Income tax, property tax and total impact to be debated in Beavercreek vote

The money would also be used to address the city’s proposed $200 million in infrastructure projects, including stormwater management, addressing flooding issues in older parts of the city, and roadwork.

Beavercreek residents have previously denied similar income tax claims. In 2013, an income tax levy was defeated when 61% voted against. The November 2020 vote was closer, with around 52% voting against.

Resident Noah Gorski cited those previous failed attempts in comments to council on Monday, saying the council’s measure resembled an “echo chamber”.

“Property tax goes down very little compared to the increase in income tax. At the end of the day, it’s a very big tax increase, and most residents here don’t want of a very big tax increase,” Gorski said. “It’s a little worrying because we know there’s public support for no increase, and then elected officials are kind of working against us, and I’d rather work together on this.”

To exploreWhat city officials said after the 2020 tax was rejected

If the income tax is passed, property owners in Beavercreek would see an estimated property tax reduction of $134 per $100,000 of home value per year. A 1% income tax would cost someone with $50,000 of taxable income $500 a year.

The 1% earned income tax would not be assessed against Social Security payments, military pay, interest, dividends or capital gains and certain other categories. The measure also includes a 100% credit for taxes paid to other cities.

Income tax would particularly affect people who work in Beavercreek and live in a township, as well as Beavercreek residents who work in the city or in a township, as these people currently pay no local income tax.

People who live in Beavercreek and work in a city that has an income tax would see no change, because Ohioans pay income tax to the city where they work before their city of residence.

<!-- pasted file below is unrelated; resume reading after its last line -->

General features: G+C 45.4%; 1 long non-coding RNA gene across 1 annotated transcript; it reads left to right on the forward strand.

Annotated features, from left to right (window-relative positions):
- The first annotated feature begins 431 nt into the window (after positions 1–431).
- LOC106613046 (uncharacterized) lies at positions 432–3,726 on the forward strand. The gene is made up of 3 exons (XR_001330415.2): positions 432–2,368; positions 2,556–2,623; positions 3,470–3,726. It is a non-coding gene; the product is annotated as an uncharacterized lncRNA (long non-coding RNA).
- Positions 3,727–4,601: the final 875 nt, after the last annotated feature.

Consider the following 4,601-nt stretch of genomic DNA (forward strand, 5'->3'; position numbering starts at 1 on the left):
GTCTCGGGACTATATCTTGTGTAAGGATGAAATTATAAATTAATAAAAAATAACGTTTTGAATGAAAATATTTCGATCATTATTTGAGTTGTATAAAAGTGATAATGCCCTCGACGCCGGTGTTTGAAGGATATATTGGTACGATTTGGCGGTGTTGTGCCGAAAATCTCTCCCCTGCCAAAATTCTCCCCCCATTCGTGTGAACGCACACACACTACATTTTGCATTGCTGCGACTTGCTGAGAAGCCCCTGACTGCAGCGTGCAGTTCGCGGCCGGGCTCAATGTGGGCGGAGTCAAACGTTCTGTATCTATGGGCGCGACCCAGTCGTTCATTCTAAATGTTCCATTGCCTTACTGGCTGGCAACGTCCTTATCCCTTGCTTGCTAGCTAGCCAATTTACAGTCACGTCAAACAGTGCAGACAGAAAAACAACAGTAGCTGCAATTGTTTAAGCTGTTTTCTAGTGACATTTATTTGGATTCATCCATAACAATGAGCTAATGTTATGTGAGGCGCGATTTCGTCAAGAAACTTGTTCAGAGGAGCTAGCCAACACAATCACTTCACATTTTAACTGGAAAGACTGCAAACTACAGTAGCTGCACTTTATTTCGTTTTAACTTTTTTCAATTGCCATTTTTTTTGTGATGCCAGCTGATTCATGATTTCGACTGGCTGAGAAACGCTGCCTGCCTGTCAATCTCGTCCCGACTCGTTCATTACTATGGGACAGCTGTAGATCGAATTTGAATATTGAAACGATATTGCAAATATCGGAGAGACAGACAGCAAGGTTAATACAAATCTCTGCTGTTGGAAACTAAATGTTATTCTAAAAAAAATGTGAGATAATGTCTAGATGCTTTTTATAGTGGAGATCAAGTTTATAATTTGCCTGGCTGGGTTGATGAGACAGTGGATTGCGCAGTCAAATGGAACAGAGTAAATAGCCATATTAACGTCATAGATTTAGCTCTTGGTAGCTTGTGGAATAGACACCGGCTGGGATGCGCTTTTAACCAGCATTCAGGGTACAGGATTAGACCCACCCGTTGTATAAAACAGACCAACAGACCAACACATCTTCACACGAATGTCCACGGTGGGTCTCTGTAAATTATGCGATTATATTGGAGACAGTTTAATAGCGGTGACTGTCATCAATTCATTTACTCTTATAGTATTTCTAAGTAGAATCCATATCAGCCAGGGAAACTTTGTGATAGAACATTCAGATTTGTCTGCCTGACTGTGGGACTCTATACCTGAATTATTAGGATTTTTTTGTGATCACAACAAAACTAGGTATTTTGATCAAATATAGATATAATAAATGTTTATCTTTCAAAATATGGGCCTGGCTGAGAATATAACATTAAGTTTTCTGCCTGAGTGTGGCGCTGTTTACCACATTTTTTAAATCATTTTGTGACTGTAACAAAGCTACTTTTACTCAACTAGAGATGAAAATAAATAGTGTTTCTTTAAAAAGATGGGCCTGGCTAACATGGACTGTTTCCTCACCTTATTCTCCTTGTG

Census data indicates that about 23,000 people work in Beavercreek but live elsewhere, about 16,000 people live in Beavercreek but work in other towns, and 3,000 people live and work in Beavercreek.


Beavercreek Mayor Bob Stone.

Credit: Courtesy

Beavercreek Mayor Bob Stone.

Credit: Courtesy

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Beavercreek Mayor Bob Stone.

Credit: Courtesy

Credit: Courtesy

An income tax would force those who live elsewhere but work in Beavercreek to pay for city-provided services, Stone said.

“The income has to come from somewhere. My personal goal if the income tax passes, there is no foreseeable reason to pass more property tax, and I hope for further reduction,” Stone said.

Income tax revenue has more flexibility than property tax funds specifically allocated to roads, police, or fire departments.

According to City Manager Pete Landrum, Beavercreek is currently using a portion of its ARPA funds to address stormwater issues near Grange Hall Road, a problem that would not have been resolved without this federal money. The city also seeks grants for many of its projects, but stormwater grants are virtually non-existent and often require a city match, Landrum said.

Esther L. Steinbach